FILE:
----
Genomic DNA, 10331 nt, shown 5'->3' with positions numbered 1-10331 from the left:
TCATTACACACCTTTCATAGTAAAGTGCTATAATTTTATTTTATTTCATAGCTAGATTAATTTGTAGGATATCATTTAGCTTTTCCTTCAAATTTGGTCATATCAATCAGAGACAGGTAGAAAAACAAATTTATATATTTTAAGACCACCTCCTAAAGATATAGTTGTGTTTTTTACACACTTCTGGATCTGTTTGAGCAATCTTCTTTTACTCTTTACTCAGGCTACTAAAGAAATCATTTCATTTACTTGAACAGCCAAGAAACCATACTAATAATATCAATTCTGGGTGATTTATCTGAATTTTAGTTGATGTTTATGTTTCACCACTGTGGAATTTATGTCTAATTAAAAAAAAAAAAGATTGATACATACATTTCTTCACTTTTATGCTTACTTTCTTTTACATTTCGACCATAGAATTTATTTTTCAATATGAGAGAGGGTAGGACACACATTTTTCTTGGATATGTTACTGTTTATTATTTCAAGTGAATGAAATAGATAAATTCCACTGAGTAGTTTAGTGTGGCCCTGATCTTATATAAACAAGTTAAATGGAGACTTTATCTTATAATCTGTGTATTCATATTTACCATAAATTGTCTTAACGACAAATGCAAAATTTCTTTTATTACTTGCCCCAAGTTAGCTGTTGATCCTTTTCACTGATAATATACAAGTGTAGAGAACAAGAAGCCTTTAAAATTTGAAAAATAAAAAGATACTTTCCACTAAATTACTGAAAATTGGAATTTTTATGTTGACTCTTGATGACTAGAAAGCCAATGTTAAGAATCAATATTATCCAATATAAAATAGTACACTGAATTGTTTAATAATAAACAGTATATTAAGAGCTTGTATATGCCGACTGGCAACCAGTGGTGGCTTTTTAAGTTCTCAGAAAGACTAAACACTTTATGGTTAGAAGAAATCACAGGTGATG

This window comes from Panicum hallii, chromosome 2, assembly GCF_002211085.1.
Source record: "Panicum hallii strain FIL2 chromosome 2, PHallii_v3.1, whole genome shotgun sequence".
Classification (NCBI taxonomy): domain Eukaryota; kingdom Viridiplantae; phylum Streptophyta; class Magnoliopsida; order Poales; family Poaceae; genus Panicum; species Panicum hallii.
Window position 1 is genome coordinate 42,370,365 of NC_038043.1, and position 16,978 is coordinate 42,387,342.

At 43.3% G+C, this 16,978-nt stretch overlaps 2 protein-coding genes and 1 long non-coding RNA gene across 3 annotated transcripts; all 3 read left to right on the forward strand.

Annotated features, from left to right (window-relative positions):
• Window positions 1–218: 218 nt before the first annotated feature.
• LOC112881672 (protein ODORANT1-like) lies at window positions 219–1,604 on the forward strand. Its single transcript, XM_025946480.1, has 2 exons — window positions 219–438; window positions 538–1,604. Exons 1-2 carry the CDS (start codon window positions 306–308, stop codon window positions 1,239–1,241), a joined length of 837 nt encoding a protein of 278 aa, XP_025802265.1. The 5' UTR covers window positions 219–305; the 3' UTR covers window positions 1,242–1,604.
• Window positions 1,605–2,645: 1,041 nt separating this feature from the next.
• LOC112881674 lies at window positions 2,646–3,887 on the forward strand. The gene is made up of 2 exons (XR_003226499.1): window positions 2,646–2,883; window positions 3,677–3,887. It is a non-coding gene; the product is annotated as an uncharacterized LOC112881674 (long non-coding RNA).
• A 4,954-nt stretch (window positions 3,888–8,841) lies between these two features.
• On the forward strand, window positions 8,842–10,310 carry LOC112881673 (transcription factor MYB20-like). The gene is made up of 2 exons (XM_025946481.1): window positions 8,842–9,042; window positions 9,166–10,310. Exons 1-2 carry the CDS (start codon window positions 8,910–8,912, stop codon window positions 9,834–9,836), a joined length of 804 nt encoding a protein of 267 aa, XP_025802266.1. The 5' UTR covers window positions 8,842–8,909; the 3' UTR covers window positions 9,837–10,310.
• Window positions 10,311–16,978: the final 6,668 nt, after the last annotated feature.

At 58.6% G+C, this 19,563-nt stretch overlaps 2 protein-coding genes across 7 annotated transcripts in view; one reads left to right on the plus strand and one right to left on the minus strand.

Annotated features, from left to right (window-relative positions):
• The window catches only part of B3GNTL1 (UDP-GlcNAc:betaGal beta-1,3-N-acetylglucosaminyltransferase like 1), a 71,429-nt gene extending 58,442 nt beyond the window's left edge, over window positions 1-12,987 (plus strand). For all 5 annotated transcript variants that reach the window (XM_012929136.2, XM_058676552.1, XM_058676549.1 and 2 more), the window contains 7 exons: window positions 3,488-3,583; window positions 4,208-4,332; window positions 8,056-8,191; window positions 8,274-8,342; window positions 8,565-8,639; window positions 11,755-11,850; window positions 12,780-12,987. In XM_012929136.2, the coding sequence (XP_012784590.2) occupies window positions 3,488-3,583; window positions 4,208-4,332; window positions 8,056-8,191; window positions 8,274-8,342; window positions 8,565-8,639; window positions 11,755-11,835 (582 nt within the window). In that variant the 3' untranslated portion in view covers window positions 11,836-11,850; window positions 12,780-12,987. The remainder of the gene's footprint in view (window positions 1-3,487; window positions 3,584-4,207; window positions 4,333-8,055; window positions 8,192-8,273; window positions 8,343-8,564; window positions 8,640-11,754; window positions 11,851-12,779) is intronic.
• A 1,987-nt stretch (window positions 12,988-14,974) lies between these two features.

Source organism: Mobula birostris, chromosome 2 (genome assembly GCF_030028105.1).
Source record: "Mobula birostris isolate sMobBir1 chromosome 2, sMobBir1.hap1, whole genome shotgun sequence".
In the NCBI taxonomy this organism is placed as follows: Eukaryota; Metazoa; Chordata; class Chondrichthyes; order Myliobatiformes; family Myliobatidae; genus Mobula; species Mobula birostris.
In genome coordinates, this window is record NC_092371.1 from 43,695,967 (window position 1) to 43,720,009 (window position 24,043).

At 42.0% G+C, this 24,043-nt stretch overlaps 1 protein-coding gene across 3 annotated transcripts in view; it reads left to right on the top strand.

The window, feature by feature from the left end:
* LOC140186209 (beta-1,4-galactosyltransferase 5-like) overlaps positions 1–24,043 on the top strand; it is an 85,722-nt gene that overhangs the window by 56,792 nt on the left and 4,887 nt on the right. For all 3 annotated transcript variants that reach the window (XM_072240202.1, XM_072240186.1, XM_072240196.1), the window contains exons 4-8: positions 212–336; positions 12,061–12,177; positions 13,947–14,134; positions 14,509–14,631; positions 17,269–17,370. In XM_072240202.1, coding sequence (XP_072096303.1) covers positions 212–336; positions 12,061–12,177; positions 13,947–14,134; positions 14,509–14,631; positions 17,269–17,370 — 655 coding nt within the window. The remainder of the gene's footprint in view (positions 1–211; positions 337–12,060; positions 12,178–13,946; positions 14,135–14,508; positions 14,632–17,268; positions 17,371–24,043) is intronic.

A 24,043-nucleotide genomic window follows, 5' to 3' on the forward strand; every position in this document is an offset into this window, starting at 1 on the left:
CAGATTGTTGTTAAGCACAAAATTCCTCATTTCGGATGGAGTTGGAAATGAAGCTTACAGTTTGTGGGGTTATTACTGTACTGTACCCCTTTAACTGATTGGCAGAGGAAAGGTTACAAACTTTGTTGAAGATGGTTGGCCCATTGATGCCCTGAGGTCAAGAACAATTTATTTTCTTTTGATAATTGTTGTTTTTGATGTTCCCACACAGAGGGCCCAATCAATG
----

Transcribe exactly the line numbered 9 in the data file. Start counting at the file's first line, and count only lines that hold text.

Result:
• Window positions 1–218: 218 nt before the first annotated feature.